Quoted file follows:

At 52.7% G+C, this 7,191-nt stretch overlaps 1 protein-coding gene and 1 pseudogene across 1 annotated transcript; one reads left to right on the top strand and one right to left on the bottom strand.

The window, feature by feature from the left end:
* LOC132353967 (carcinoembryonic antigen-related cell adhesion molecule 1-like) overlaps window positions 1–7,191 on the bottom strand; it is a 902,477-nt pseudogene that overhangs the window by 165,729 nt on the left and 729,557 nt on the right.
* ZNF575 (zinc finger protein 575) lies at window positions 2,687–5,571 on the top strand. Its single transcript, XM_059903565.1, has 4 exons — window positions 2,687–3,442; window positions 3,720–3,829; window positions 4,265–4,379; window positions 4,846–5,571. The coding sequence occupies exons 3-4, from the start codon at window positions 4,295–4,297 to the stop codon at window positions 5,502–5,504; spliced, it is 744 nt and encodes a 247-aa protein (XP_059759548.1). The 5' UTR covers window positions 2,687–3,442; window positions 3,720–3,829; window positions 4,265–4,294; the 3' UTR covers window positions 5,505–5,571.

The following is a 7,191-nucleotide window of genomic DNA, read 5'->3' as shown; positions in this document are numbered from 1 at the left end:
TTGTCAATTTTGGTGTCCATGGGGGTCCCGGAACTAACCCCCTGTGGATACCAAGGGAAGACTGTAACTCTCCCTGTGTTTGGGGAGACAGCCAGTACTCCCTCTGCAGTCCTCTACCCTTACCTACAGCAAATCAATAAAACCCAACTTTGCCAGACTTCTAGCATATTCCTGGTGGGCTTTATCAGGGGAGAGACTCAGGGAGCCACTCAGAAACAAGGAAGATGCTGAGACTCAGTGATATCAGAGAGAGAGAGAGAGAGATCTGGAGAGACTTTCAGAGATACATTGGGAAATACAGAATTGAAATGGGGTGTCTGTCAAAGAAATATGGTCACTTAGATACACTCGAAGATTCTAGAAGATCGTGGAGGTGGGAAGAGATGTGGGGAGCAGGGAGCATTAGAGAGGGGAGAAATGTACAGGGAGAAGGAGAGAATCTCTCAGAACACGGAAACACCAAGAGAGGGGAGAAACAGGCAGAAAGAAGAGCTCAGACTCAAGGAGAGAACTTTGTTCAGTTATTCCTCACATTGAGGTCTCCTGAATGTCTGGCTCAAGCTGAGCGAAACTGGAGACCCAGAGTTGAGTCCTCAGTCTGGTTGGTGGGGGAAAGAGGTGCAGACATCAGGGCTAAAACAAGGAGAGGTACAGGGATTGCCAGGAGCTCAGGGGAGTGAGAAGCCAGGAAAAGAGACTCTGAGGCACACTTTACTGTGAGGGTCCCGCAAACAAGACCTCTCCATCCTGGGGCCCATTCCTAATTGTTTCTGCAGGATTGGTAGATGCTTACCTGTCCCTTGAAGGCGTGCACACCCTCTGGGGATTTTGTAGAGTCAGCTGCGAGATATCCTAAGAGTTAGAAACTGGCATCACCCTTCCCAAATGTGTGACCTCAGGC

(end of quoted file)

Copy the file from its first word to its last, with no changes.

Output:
At 52.7% G+C, this 7,191-nt stretch overlaps 1 protein-coding gene and 1 pseudogene across 1 annotated transcript; one reads left to right on the top strand and one right to left on the bottom strand.

The window, feature by feature from the left end:
* LOC132353967 (carcinoembryonic antigen-related cell adhesion molecule 1-like) overlaps window positions 1–7,191 on the bottom strand; it is a 902,477-nt pseudogene that overhangs the window by 165,729 nt on the left and 729,557 nt on the right.
* ZNF575 (zinc finger protein 575) lies at window positions 2,687–5,571 on the top strand. Its single transcript, XM_059903565.1, has 4 exons — window positions 2,687–3,442; window positions 3,720–3,829; window positions 4,265–4,379; window positions 4,846–5,571. The coding sequence occupies exons 3-4, from the start codon at window positions 4,295–4,297 to the stop codon at window positions 5,502–5,504; spliced, it is 744 nt and encodes a 247-aa protein (XP_059759548.1). The 5' UTR covers window positions 2,687–3,442; window positions 3,720–3,829; window positions 4,265–4,294; the 3' UTR covers window positions 5,505–5,571.

The following is a 7,191-nucleotide window of genomic DNA, read 5'->3' as shown; positions in this document are numbered from 1 at the left end:
TTGTCAATTTTGGTGTCCATGGGGGTCCCGGAACTAACCCCCTGTGGATACCAAGGGAAGACTGTAACTCTCCCTGTGTTTGGGGAGACAGCCAGTACTCCCTCTGCAGTCCTCTACCCTTACCTACAGCAAATCAATAAAACCCAACTTTGCCAGACTTCTAGCATATTCCTGGTGGGCTTTATCAGGGGAGAGACTCAGGGAGCCACTCAGAAACAAGGAAGATGCTGAGACTCAGTGATATCAGAGAGAGAGAGAGAGAGATCTGGAGAGACTTTCAGAGATACATTGGGAAATACAGAATTGAAATGGGGTGTCTGTCAAAGAAATATGGTCACTTAGATACACTCGAAGATTCTAGAAGATCGTGGAGGTGGGAAGAGATGTGGGGAGCAGGGAGCATTAGAGAGGGGAGAAATGTACAGGGAGAAGGAGAGAATCTCTCAGAACACGGAAACACCAAGAGAGGGGAGAAACAGGCAGAAAGAAGAGCTCAGACTCAAGGAGAGAACTTTGTTCAGTTATTCCTCACATTGAGGTCTCCTGAATGTCTGGCTCAAGCTGAGCGAAACTGGAGACCCAGAGTTGAGTCCTCAGTCTGGTTGGTGGGGGAAAGAGGTGCAGACATCAGGGCTAAAACAAGGAGAGGTACAGGGATTGCCAGGAGCTCAGGGGAGTGAGAAGCCAGGAAAAGAGACTCTGAGGCACACTTTACTGTGAGGGTCCCGCAAACAAGACCTCTCCATCCTGGGGCCCATTCCTAATTGTTTCTGCAGGATTGGTAGATGCTTACCTGTCCCTTGAAGGCGTGCACACCCTCTGGGGATTTTGTAGAGTCAGCTGCGAGATATCCTAAGAGTTAGAAACTGGCATCACCCTTCCCAAATGTGTGACCTCAGGC